Severe disability. Requires constant nursing care and attention, bedridden, incontinent



They assumed an odds ratio of 1.4 favoring alteplase based on data from the previous pooled analysis (4) that compared patients who received thrombolysis with placebo at 3–4.5 hours after stroke onset. A sample size of 800 patients provided the study with 90% power to detect a favorable effect with thrombolysis.


A total of 821 patients were randomized – 418 patients were assigned to the alteplase group and 403 to the placebo group. Alteplase was administered at a median duration of 3 hours 59 minutes after onset of symptoms. Most patients were randomized between 3.5–4 hours (46.8%), followed by between 4–4.5 hours (39.2%), and 3–3.5 hours (10%). Stroke severity was higher in the placebo group (mean NIHSS score: 11.6 ± 5.9 vs. 10.7 ± 5.6). The incidence of previous stroke was also higher in the placebo group (14.1% vs. 7.7%). Apart from these characteristics, patients were well-matched at baseline.

The primary endpoint: disability at day 90

A favorable outcome, defined as a score of 0–1 on the modified Rankin scale (no symptoms or mild symptoms, but able to carry out all usual activities) was significantly greater with alteplase compared to placebo [52.4% vs. 45.2%, odds ratio: 1.34 (1.02–1.76), p = 0.04]. On post-hoc intention-to-treat analysis, after adjustment for confounding baseline characteristics, the favorable outcomes persisted with alteplase compared with placebo [odds ratio: 1.42 (1.02–1.98) P = 0.04)

The secondary endpoint: global outcome

The secondary endpoint was a global outcome measure that used a combination of outcomes at 90 days. The individual components of the global outcome included a score of 0 or 1 on the modified Rankin scale, a score of ≥95 on the Barthel Index, a score of 0 or 1 on the NIHSS, and a score of 1 on the Glasgow Outcome Scale. The Global outcome measure was more favorable in the alteplase group [odds ratio: 1.28 (1.0–1.65), p = 0.05]. Thus, the likelihood of a favorable outcome, with an independent lifestyle, was 28% higher with alteplase compared with placebo.

The individual components of the global outcome measure were assessed at 30 and 90 days. A modified Rankin score of 0–2 and a Barthel Index score (ranging from a score of 0 for total dependence to 100 for independent living) of ≥95 were similar in both groups. An NIHSS score (0 to 42, with higher values reflecting more severe neurologic impairment) of 0 or 1, or >8-point improvement from baseline, was more favorable at 30 days in the alteplase group.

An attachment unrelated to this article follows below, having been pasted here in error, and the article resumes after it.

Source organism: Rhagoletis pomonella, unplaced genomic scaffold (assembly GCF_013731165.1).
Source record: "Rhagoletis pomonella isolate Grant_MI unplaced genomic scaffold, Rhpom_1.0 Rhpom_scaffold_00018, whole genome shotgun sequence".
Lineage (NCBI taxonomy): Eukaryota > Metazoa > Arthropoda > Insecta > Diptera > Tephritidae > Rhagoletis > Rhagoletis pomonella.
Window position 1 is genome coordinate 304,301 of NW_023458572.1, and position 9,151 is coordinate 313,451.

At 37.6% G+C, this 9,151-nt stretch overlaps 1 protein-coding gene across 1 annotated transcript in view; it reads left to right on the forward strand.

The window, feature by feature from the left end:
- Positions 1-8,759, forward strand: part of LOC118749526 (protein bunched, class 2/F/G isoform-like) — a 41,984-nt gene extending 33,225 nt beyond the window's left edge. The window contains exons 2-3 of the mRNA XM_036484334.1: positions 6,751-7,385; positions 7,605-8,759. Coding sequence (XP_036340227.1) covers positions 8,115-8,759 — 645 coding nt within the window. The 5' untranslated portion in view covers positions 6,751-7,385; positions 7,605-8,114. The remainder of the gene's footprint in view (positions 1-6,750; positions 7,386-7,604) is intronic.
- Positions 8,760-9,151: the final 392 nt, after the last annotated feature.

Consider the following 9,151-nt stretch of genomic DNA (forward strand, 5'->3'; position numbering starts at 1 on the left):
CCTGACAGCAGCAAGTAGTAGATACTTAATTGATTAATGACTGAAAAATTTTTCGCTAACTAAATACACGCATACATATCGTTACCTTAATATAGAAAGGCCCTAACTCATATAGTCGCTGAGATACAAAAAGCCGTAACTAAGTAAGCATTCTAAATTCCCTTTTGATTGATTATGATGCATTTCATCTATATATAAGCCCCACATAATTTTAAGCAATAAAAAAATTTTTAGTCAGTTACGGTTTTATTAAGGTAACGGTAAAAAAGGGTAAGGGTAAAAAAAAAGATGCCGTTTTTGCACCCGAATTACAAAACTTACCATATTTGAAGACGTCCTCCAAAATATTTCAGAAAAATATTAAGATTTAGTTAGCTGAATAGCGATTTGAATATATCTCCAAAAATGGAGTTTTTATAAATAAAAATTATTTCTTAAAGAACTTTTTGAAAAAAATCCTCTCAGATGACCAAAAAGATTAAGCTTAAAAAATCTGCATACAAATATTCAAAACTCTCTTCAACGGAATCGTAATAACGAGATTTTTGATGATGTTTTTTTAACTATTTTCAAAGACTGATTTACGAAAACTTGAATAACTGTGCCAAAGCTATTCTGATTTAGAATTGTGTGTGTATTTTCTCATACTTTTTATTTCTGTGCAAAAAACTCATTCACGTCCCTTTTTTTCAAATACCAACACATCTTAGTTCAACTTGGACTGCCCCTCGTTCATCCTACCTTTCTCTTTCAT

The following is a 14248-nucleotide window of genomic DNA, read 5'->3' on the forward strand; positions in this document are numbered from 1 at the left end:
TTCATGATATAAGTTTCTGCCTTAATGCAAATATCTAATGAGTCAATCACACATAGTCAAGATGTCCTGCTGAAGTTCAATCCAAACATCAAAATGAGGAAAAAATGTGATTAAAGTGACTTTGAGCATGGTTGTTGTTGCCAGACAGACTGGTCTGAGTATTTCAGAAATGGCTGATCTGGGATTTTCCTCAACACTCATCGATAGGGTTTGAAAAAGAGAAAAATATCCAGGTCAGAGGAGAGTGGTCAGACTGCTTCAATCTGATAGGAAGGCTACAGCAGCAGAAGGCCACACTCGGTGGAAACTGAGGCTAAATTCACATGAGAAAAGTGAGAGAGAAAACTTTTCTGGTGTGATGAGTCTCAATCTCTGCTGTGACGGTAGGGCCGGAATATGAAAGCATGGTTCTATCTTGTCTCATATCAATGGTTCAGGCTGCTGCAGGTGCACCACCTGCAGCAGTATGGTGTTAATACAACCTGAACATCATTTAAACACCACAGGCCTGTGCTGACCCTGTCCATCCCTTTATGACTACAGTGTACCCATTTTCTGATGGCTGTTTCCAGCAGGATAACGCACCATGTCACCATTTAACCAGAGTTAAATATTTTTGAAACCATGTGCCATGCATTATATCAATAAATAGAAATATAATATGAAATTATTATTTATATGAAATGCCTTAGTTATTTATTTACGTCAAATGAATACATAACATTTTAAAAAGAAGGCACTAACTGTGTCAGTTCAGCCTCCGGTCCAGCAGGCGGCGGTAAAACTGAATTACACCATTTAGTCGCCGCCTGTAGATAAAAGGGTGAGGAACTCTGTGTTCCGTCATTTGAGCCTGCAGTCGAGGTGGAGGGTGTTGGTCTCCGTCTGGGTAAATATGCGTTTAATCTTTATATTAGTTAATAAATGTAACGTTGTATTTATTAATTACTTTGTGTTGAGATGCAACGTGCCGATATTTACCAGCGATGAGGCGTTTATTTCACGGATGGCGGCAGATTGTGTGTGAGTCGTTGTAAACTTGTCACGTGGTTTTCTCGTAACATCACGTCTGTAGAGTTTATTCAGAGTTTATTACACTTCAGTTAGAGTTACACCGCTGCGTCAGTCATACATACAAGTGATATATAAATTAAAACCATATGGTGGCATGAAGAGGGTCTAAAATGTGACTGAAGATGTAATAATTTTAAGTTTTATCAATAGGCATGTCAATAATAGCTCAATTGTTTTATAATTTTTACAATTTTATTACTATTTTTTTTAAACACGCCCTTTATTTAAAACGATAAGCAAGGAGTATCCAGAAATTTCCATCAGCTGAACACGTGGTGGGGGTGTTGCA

Safety outcomes

A total of 66 patients died; mortality was not significantly different between the alteplase and placebo groups (7.7% vs. 8.4%, p = 0.68). The overall incidence of intracranial hemorrhage was higher with alteplase compared to placebo (27.0% vs. 17.6%, p = 0.001). Symptomatic intracranial hemorrhage, although uncommon, was significantly higher with alteplase (2.4% vs. 0.3%, p = 0.008). All cases of symptomatic intracranial hemorrhage occurred within 22–36 hours of commencement of treatment. The incidence of symptomatic cerebral edema did not differ significantly between the two groups. Adverse events involving other organ systems were few and were similar in both groups. The main outcomes are summarized in Table 2.

Table 2. Summary of main outcomes


Alteplase (418 patients)

Placebo (403 patients)

Odds ratio


mRS score of 0 or 1

219 (52.4%)

182 (45.2%)

1.34 (1.02–1.76)


Global outcome


1.28 (1.00–1.65)


90-d mortality

32 (7.7%)

34 (8.4%)

0.90 (0.54–1.49)


Symptomatic ICH

10 (2.4%)

1 (0.2%)

9.85 (1.26–77.32)


Abbreviations: mRS, modified Rankin Scale; ICH, intracranial hemorrhage


The NINDS trial had previously reported significantly favorable outcomes among stroke patients who received thrombolytic treatment within 3 hours of symptom onset. The ECASS III trial evaluated the efficacy of thrombolysis beyond this time window for up to 4.5 hours. This landmark trial represented an important milestone in stroke therapy, establishing the efficacy of thrombolysis in patients who may present beyond the previously studied time window of 3 hours after the onset of symptoms. The study had a robust design and was well-conducted. The authors applied multiple, pre-specified analytical approaches to overcome potential confounders. The outcomes studied were pre-specified and clinically relevant. The study raised optimism of improved neurological outcomes among patients who may present beyond the conventionally accepted duration of 3 hours after the onset of symptoms following ischemic stroke.